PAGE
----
The heads of the Bayat tribes in Persian Iraq (named "Iraq Ajam") who were considered part of the biggest groups of Aq-Bayat, were counted as illustrious members of the Safavid government during the reign of Shah Tahmasb I (1551-1605). Even the damages that were inflicted upon the tribe by the Shah didn't stop their submission to the royal court.

Two centuries later, one of the groups of this tribe joined Aqa-Mohamed Khan Qajar (ruled 1831-1832) and thereby became one of the illustrious members of the Qajar court. One of the most well-known ones who lived at the time of the reign of the Nassereddin Shah (ruled 1885-1934) was named Ali-Naqi khan Bayat and titled Nizam-Lashkar or Samsam-ol-Molk, and was one Iran's biggest feudal barons while at the same time at the helm of a large armed group. His sons Zolfaqar Khan (Samsam-ol-Molk) and Abbasqoli Khan (Sahm-ol-Molk) were, like their father, considered as some of the illustrious people of their era. Morteza-Coli Khan Bayat (Saham-ol-Soltan), who became a parliamentarian several times and even twice minister and prime minister, was the son of Abbas-Qoli Khan.

In our days, all of the Bayat tribes from Iraq Ajam (Persian Iraq) live around Kazzaz and Karamrood and a few other villages of Arak, and make their living with agriculture. Other tribes who live in Maku live there since the reign of Shah-Abbas I (ruled 1616-1658), or emigrated there around the start of Shah-Abbas II's reign (ruled 1671-1698), going there from Yerevan.

Another group of the Bayat tribes had established itself in Iraq's Kurdistan. Shah Tahmasb II (ruled: 1756-1766) sent them to exile around Teheran and Savejbolaq, near Karaj. In 1765, Nadir Shah who at the time was still an attorney of Shah Tahmasb II's court, sent another group of this tribe to Khorassan after having conquered Kirkuk. Nadir Shah also exiled groups of Bayats, Afshars, Javanshirs, Shahsouns and Bakhtiaris to Afghanistan. The majority of this group established itself in Kabul and named itself Qezelbash. The Qezelbash neighbourhood of Kabul is a reminder of this group.

Another part of these tribes that was present in Iran since the tenth century is composed of Neyshabur's Bayats and made itself known under the name Qoreh-Bayat. The exact date of entry of this tribe into Khorasan is not known, but one can safely assume that this group went there after the Mongolian attacks. Abbas Khan Bayat-Mokhtari, Jafar Khan and Aliqoli Khan are well-known names of this part of the tribe. The three were, one after the other, the governors of Neyshabur until the beginning of the reign of Fath-Ali Shah Qajar.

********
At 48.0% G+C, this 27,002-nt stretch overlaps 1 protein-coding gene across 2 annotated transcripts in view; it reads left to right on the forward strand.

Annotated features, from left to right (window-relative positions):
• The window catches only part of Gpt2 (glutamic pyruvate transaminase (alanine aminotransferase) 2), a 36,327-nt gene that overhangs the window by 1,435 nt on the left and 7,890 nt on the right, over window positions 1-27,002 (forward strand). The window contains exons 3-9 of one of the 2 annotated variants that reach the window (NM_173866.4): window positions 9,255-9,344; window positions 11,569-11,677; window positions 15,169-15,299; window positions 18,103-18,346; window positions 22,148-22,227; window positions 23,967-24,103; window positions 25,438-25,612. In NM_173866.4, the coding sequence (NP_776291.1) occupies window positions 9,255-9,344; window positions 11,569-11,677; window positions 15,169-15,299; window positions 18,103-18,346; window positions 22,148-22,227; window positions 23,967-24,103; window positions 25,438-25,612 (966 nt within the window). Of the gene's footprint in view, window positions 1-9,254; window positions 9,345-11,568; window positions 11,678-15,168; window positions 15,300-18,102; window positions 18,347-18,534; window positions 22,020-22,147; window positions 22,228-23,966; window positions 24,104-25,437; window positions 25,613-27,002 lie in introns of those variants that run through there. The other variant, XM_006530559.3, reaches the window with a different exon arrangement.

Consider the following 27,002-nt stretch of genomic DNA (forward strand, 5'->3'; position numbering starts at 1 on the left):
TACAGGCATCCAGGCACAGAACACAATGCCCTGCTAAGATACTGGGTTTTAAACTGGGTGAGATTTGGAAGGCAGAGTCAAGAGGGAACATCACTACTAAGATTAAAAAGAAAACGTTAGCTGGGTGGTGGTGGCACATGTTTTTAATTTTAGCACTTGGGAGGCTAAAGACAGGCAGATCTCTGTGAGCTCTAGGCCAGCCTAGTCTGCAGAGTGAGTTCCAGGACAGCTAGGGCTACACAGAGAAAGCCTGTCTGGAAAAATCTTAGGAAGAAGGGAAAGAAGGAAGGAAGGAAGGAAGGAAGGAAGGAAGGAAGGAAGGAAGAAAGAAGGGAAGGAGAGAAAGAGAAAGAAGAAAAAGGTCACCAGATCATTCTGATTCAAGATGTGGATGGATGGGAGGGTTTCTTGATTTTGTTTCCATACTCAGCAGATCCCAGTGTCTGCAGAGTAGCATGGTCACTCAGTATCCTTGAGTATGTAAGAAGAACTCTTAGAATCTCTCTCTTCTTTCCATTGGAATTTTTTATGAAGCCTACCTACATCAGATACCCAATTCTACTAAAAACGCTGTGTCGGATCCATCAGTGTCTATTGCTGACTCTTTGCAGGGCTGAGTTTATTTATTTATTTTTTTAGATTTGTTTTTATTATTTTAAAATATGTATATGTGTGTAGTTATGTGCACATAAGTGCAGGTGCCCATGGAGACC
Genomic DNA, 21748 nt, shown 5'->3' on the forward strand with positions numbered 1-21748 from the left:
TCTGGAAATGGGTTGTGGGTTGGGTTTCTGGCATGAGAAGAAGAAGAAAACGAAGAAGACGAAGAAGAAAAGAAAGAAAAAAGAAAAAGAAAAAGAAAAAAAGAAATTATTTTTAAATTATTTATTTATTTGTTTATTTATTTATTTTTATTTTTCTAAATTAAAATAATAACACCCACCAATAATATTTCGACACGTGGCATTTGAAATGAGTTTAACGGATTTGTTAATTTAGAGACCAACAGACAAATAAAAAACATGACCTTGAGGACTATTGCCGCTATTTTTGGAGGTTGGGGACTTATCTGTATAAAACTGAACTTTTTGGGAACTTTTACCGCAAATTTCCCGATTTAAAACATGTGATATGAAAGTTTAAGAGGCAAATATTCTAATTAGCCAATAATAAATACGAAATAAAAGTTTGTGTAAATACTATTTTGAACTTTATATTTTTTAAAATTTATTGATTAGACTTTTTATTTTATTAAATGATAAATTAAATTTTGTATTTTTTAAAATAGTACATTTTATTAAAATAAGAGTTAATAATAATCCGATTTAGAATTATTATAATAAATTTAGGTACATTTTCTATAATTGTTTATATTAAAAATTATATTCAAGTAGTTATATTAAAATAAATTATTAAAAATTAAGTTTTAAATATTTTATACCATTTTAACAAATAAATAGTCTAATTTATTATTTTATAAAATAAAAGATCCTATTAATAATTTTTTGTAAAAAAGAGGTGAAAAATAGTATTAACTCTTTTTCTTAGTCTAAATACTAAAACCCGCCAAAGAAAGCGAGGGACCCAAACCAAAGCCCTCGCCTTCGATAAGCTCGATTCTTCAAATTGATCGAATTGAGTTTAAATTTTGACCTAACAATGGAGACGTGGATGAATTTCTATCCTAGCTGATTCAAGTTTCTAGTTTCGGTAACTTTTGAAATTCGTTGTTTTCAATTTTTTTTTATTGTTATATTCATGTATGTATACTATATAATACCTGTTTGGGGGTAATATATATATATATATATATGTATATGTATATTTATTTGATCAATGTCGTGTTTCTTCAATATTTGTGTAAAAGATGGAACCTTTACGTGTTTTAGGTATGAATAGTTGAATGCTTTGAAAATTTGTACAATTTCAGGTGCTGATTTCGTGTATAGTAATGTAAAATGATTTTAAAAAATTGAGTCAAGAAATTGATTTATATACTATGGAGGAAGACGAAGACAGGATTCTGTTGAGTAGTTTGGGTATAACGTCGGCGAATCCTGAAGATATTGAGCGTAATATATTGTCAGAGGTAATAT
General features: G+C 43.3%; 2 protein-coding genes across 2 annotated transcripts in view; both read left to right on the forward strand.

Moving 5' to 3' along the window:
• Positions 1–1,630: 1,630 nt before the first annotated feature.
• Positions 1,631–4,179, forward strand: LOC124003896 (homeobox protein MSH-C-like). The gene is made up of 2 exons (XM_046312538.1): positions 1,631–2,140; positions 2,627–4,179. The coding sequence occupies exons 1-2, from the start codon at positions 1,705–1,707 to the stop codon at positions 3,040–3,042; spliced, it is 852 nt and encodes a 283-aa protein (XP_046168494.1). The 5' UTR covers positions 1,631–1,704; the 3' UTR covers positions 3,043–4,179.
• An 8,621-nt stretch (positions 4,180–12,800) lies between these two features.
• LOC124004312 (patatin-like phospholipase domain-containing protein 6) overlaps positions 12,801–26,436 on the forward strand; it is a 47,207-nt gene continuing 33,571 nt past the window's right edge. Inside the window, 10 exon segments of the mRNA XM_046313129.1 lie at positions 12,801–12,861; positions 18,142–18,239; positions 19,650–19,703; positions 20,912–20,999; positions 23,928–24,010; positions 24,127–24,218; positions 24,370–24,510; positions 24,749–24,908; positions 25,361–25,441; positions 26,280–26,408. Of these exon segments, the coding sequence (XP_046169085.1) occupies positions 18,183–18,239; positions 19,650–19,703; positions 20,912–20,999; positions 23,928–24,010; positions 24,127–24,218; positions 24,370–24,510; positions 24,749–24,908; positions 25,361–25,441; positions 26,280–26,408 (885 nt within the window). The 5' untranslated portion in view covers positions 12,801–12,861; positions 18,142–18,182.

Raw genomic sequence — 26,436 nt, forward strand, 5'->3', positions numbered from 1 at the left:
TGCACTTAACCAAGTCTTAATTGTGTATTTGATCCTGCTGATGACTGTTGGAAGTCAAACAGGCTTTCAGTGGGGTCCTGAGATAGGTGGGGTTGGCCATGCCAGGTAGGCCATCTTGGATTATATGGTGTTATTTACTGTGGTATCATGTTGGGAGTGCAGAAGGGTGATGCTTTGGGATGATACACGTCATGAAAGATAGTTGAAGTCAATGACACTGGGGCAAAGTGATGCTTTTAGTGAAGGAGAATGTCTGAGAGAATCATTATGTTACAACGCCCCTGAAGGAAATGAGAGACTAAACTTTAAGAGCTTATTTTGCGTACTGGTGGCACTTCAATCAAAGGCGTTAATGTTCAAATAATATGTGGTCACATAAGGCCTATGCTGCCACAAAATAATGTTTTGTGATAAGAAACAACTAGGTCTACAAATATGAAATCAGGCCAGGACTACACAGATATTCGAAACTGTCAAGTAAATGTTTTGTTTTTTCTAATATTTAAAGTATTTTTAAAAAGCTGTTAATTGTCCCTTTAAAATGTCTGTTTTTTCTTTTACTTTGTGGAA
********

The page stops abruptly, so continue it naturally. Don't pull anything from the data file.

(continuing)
There still recently were nomadic branches of Bayats among the Khamseh and Qashqai tribes of the Fars province alongside the Turkmens of the north of Iran. Beside these populations, thousands of urban and rural Bayat families live in Zanjan, Teheran, Karaj, Shiraz, Zarand, Kerman, Mashhad, Neyshabur, Arak, Damavand and other cities in Iran.

After having been spread out in the cities and provinces of Iran, the Qajar governors who wanted to weaken them, aimed at dividing them into smaller groups. The only remaining well-known Bayats who could keep their authority were the Bayats of Kazzaz (a province of Arak). This branch of the family attained high posts in government in the Qajar dynasty and even later under the reign of the Pahlavis. It could also make the name Bayat live through its' donations; mainly schools, hospitals and other contributions in Arak and its' surroundings.

Conférence

Musique iranienne et poésie persane

miniature per mini

VIDEO RESUMÉ

Mossadegh
Pages d'histoire d'Iran

Mosssadegh pages d histoire d Iran

Adbol Madjid Bayat Mossadegh
Éditions Geuthner - 2012

More information here